• A Brief Digression into Case Classesdef tvTime (c : Character) = c match { case Character(title, "Fred") => doBar("Fred from " + title) case Character("Flintstones", n) => doBar(n) case c @ Character(_,_) => doBar(c.name)} Constructor arguments automatically become properties that you can match against 13
    • But Wait, Theres More! Custom Extractors Sealed class hierarchy enforcement Cleans Tough Stains! Gentle on Hands! Repels Cougars! And more! 14
    • Sealed Hierarchy Enforcementsealed abstract class EntityType(val name : String)case class Animal(n : String) extends EntityType(n)case class Vegetable(n : String) extends EntityType(n)case class Mineral(n : String) extends EntityType(n) “sealed” indicates that all direct subclasses are defined in the same source file Provides the compiler with a guaranteed bound on the type hierarchy: scala> def questionOne(t : EntityType) = t match { | case Animal(name) => println("Animal: " + name) | case Vegetable(name) => println("Veggie: " + name) |} <console>:8: warning: match is not exhaustive! missing combination Mineral def questionOne(t : EntityType) = t match { 15
    • Custom Extraction Basicsobject Something { def unapply(input : Foo) : Option[Bar] = { if (input.bar) Some(input.toBar) else None }} An “object” is a singleton in the VM, defined as you would a class Methods on an object equivalent to “static” methods in Java 16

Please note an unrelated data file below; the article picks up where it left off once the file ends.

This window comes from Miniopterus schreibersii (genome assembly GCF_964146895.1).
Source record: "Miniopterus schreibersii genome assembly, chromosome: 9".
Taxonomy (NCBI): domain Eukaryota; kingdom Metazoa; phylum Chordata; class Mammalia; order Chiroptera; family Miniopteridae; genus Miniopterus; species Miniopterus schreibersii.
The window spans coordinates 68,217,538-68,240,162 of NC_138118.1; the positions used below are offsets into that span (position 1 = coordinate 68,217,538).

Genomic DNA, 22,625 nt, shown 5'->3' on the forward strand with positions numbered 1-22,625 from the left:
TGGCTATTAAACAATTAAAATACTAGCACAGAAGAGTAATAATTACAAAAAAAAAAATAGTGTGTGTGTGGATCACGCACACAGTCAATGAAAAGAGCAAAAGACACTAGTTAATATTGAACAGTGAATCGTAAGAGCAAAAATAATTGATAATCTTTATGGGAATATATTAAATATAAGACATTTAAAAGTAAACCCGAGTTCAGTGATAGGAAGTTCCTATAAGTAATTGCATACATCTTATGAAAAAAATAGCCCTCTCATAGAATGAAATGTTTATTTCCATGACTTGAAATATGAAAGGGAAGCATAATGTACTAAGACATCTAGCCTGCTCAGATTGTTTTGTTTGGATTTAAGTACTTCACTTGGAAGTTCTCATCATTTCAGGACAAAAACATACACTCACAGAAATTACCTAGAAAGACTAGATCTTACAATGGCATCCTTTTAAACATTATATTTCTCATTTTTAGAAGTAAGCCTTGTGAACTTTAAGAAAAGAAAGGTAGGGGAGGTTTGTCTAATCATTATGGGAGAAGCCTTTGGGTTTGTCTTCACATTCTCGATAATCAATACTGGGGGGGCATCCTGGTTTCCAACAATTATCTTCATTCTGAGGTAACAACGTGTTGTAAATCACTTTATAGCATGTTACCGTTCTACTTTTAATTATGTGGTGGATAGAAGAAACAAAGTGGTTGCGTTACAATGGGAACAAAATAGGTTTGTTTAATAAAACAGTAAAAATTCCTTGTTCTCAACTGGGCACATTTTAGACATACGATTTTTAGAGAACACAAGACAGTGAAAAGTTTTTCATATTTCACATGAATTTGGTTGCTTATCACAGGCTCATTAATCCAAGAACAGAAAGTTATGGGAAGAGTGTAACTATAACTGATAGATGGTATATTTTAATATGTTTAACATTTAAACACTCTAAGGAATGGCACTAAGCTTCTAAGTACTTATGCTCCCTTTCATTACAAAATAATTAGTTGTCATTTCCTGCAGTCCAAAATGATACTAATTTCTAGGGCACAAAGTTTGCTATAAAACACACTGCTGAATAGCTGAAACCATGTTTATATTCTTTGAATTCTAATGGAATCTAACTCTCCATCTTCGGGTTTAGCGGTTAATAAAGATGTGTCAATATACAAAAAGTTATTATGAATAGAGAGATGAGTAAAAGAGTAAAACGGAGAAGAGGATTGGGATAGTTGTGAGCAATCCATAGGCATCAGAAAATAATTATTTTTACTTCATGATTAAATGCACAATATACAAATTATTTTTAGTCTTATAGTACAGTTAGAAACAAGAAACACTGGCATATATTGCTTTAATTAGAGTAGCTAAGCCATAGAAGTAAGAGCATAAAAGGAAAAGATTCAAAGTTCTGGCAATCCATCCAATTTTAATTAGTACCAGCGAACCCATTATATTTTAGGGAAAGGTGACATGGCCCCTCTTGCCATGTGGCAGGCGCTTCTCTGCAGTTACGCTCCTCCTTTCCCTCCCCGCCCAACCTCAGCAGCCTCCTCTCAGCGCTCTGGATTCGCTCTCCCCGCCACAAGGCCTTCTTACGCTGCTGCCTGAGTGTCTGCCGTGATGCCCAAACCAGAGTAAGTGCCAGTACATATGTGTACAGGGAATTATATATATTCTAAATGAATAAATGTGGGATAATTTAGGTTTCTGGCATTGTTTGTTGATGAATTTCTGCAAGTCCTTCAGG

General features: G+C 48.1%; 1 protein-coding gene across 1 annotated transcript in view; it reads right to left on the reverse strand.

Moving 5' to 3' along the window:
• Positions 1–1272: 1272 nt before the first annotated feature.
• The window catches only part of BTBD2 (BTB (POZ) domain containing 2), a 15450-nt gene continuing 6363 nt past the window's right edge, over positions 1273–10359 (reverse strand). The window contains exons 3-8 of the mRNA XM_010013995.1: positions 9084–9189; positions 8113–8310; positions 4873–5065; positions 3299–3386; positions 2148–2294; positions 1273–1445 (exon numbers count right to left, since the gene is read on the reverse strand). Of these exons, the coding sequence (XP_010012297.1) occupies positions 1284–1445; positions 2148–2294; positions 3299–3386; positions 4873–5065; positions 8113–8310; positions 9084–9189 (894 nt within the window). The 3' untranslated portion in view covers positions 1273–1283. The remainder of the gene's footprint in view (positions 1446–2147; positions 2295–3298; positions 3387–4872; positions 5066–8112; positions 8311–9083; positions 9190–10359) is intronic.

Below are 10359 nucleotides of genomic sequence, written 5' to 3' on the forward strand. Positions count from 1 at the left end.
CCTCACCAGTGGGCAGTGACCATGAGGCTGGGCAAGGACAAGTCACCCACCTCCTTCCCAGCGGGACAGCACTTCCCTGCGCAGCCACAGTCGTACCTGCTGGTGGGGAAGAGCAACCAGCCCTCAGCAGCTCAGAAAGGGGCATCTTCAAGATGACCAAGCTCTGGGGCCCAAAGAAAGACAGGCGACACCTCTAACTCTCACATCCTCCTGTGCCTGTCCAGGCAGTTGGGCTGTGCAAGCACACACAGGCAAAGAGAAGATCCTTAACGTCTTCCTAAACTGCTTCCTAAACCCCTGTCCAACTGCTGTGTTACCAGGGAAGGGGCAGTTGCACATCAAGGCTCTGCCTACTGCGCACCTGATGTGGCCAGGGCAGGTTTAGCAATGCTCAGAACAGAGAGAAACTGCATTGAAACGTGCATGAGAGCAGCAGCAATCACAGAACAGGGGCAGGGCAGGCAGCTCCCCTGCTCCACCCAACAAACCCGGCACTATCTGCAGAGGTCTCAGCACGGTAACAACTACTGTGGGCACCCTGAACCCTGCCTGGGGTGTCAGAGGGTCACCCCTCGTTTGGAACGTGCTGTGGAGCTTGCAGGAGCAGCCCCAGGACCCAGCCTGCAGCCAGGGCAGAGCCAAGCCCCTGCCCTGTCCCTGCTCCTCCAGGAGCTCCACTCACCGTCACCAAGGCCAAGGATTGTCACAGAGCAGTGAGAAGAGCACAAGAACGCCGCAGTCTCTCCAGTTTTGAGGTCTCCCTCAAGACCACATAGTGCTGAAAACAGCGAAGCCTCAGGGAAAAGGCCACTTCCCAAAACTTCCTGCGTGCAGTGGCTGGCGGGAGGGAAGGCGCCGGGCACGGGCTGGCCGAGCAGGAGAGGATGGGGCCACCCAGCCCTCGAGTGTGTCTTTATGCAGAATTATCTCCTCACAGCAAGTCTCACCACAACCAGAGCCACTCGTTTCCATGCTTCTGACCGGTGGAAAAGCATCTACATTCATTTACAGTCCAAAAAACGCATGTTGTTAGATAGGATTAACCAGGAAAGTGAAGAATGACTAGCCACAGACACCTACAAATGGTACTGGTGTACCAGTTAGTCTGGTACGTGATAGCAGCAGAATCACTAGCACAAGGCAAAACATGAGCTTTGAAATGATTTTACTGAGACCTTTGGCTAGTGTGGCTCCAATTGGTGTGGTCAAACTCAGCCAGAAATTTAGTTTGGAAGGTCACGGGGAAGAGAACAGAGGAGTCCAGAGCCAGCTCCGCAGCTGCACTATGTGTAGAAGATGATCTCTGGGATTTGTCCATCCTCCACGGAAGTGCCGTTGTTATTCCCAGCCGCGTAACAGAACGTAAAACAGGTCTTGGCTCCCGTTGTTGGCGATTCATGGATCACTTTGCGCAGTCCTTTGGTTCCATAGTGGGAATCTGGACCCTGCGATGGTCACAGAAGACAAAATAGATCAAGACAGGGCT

• Custom Extraction Basicsobject Something { def unapply(input : Foo) : Option[Bar] = { if (input.bar) Some(input.toBar) else None }} Option is a predefined Scala type that has only two subclasses: Some and None A Some holds a typed value 17
    • Custom Extraction Basicsobject Something { def unapply(input : Foo) : Option[Bar] = { if (input.bar) Some(input.toBar) else None }} The “unapply” method holds special significance to the compiler Is used to attempt an extraction/match from a given input Returning Some(something) indicates a match Returning None indicates no match 18
    • Custom Extraction: IP Addressobject Octet { def unapply(input : String) = try { val octet = input.toInt if (octet >= 0 && octet < 256) Some(octet) else None } catch { case _ => None }} First we just define what an octet in an IP is: An Int... Between 0 and 255 19
    • Custom Extraction: IP Addressobject IP {def unapplySeq(input : String) : Option[Seq[Int]] = input.split(.) match { case Array(Octet(a), Octet(b), Octet(c), Octet(d)) => Some(List(a,b,c,d)) case _ => None }} “unapplySeq” allows us to return a sequence of results on a match We nest our Octet matcher to match each IP component 20
    • Custom Extraction in Actionscala> def sumIP (address : String) = address match { | case IP(7, b, c, d) => println("Jackpot!"); Some(7 + b + c + d) | case IP(a,b,c,d) ⇒ Some(a + b + c + d) | case _ => None |}sumIP: (address: String)Option[Int]scala> sumIP("12.25.233.61")res5: Option[Int] = Some(331)scala> sumIP("12.25.233")res6: Option[Int] = Nonescala> sumIP("7.25.233.61")Jackpot!res7: Option[Int] = Some(326) 21
    • Still With Me? 22